There’s hardly a week when my fridge isn’t filled with siggi’s yogurt. It’s a thick, creamy, tangy Icelandic style yogurt–also known as skyr–with less sugar and more protein than most other yogurts on the market. It’s hard for me to choose a favorite flavor, but if I had to? It’s probably a toss up between peach and raspberry. The raspberry is like your own personal lightly sweetened snack…that’s healthy for you.
What I really love about siggi’s is that no matter which variety you choose, you can rest assured that it’s made with simple, wholesome ingredients, and not a lot of sugar. No artificial flavors or colors; instead, the flavor and color comes from real fruit. And the milk used to make siggi’s comes from family farms that don’t use growth hormones, so you can feel good about serving siggi’s yogurt to every member of the family.
While the cute little yogurt cups are tasty on their own, if you want to go the extra mile try this colorful, delicious Peach Melba Yogurt Bark recipe. It’s a fun snack that both kids and adults will love, with the added benefit of protein and probiotics (you know we’re all about gut health around here!).
I’ve always been a snacker, preferring to eat smaller meals more frequently. During the summer, because it’s so hot, I really rely on things like cold yogurt to keep me nourished throughout my day and frozen yogurt bark? Even better. If you’re going to snack it should be delicious (duh) and satisfying (hello, protein!). It doesn’t hurt if it cools you down at the same time.
You can use any combination of yogurts, fruit, and toppings to make your own yogurt bark, but since summer produce is at its peak, I decided to use two of my favorite summer fruits for this one: peaches and raspberries. Once the weather gets cooler and summer fruit season is just a memory (sigh), I plan on giving pomegranate arils and cacao nibs on vanilla yogurt a try. Or maybe mango yogurt sprinkled with matcha powder and drizzled with honey? There are so many possibilities!
Peach Melba is a classic dessert developed by a French chef Auguste Escoffier to honor the Australian soprano Nellie Melba. It sounds super fancy, but it’s simply fresh peach halves topped with a of ice cream and raspberry coulis (fresh raspberry sauce). This yogurt bark recipe takes all of those delicious fruit flavors and pulls them all together in a better-for-you snack that will have you singing.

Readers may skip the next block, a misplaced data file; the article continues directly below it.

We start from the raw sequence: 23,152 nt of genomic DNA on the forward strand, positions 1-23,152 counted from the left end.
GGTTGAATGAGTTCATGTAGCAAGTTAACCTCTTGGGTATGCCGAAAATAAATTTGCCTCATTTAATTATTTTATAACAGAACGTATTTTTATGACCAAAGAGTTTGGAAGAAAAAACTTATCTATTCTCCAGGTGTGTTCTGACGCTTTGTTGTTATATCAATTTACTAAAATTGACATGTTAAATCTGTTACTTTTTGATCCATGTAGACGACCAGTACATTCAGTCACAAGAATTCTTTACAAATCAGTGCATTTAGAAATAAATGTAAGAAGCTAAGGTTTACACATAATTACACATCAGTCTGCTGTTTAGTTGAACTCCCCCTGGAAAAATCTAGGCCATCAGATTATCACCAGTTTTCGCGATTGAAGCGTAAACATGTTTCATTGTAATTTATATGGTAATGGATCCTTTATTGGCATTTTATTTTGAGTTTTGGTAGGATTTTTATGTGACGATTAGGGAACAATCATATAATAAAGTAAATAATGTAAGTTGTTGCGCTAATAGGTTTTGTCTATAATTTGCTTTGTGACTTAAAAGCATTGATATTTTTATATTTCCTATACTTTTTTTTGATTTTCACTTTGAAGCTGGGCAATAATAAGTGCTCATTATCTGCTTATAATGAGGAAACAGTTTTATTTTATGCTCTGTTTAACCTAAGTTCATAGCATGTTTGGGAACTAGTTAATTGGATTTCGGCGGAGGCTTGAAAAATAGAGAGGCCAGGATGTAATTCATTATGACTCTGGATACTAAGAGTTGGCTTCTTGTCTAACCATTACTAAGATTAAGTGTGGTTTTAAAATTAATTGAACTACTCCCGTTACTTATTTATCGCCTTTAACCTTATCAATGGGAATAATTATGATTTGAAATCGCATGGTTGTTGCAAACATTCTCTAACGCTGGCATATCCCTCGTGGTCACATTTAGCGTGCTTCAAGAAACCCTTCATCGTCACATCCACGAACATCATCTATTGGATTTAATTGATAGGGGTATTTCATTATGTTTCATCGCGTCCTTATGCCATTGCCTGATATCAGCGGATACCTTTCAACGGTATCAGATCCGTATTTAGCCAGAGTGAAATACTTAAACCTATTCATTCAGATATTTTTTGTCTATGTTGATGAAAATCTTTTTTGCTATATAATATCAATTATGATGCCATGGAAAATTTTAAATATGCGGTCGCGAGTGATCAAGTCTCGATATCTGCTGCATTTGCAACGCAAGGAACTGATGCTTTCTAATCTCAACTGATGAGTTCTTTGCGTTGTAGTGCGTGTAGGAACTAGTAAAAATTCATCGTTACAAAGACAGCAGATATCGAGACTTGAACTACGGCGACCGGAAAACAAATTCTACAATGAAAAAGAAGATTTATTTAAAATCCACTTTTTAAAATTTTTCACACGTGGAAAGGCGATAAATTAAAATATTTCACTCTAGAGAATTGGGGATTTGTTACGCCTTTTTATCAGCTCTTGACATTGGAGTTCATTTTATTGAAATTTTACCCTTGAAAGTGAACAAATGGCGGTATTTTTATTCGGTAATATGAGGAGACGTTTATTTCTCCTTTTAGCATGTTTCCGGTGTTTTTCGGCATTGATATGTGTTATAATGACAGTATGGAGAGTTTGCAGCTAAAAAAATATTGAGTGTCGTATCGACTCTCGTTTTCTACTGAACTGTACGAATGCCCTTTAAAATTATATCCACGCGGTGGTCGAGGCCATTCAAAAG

I marble three flavors of siggi’s yogurt: peach, raspberry, and vanilla, then top them with fresh peaches and raspberry, and for a fun little twist, I sprinkled the top with bee pollen and sliced almonds. Bee pollen is lightly sweet with a honey-like flavor and it adds a little extra boost of protein, A and B vitamins. A few hours in the freezer, and you’ve got yourself a delightful snack that’s good for your gut and tastes fantastic too!
Peach Melba Yogurt Bark
Whip up a batch of this dessert-inspired healthy snack that's loaded with protein, probiotics, and irresistible fruit flavors.
- 2 5.3-ounce single serve cups of siggi's 0% peach skyr
- 2 5.3-ounce single serve cups of siggi's 0% raspberry skyr
- 2 5.3-ounce single serve cups of siggi's 0% vanilla skyr
- 1 fresh ripe peach thinly sliced
- 1 cup fresh raspberries
- Sprinkle of bee pollen and sliced or chopped nuts for garnish (optional)
Line a rimmed baking sheet with parchment or waxed paper.
Stir each container of yogurt to loosen it a bit. Dollop the yogurt over the parchment or waxed paper alternating flavors. With an offset spatula, swirl the colors together and smooth the top as best you can. Arrange the sliced peaches and raspberries over the entire surface, gently pressing them into the yogurt so they stay in place. Sprinkle the top with bee pollen and chopped nuts, if using.
Place the baking sheet in the freezer for several hours, or until frozen solid. Remove the pan from the freezer, and cut or "break" the bark into pieces. Transfer to an airtight container and store in the freezer for up to a few weeks.
Any yogurt flavor(s) and fresh diced or sliced fruit can be substituted for the one listed in the recipe to create new varieties.